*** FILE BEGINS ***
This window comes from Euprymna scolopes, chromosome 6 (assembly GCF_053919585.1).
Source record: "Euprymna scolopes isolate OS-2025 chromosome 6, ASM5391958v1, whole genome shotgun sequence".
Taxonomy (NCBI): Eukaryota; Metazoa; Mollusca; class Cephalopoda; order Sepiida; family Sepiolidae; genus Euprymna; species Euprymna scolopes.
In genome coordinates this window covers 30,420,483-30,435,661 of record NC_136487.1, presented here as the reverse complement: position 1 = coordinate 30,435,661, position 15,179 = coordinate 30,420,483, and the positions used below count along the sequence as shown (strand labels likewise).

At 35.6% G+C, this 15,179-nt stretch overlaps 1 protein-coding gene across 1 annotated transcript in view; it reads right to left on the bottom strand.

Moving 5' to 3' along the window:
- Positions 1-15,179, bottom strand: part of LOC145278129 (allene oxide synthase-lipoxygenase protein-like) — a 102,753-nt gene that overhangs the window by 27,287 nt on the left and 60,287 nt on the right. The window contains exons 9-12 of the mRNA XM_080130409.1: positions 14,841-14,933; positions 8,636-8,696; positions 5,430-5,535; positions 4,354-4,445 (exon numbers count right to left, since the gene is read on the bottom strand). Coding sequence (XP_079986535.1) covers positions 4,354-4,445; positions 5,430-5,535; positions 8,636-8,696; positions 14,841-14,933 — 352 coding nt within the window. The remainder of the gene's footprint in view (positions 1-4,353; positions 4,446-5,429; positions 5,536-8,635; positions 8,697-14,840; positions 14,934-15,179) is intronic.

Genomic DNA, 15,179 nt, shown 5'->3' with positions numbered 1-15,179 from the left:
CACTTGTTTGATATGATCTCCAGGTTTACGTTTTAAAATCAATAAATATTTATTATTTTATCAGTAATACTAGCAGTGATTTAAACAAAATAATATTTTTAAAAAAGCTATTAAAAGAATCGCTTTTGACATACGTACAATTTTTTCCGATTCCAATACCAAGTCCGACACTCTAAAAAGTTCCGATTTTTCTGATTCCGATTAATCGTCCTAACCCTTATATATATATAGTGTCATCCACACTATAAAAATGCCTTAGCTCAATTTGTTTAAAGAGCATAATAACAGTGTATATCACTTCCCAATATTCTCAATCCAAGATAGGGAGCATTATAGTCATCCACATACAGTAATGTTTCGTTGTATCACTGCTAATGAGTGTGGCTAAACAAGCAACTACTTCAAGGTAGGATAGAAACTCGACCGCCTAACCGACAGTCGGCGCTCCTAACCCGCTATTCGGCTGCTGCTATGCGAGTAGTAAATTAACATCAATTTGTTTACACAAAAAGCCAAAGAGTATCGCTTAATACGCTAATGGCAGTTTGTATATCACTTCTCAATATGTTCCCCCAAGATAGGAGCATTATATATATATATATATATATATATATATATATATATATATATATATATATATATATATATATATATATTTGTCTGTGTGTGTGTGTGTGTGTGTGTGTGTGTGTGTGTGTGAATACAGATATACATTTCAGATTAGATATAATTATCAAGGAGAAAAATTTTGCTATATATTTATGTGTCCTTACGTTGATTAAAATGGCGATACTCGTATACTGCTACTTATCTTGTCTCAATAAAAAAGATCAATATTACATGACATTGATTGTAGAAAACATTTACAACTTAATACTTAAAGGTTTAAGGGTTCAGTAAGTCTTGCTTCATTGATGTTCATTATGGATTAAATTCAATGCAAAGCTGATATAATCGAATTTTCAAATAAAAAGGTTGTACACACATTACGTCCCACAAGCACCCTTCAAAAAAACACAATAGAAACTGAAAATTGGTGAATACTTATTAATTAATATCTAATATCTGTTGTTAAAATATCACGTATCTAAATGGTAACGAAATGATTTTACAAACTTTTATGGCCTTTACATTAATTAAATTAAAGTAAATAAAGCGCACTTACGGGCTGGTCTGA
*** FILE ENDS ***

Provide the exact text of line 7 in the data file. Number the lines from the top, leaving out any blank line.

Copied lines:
- Positions 1-15,179, bottom strand: part of LOC145278129 (allene oxide synthase-lipoxygenase protein-like) — a 102,753-nt gene that overhangs the window by 27,287 nt on the left and 60,287 nt on the right. The window contains exons 9-12 of the mRNA XM_080130409.1: positions 14,841-14,933; positions 8,636-8,696; positions 5,430-5,535; positions 4,354-4,445 (exon numbers count right to left, since the gene is read on the bottom strand). Coding sequence (XP_079986535.1) covers positions 4,354-4,445; positions 5,430-5,535; positions 8,636-8,696; positions 14,841-14,933 — 352 coding nt within the window. The remainder of the gene's footprint in view (positions 1-4,353; positions 4,446-5,429; positions 5,536-8,635; positions 8,697-14,840; positions 14,934-15,179) is intronic.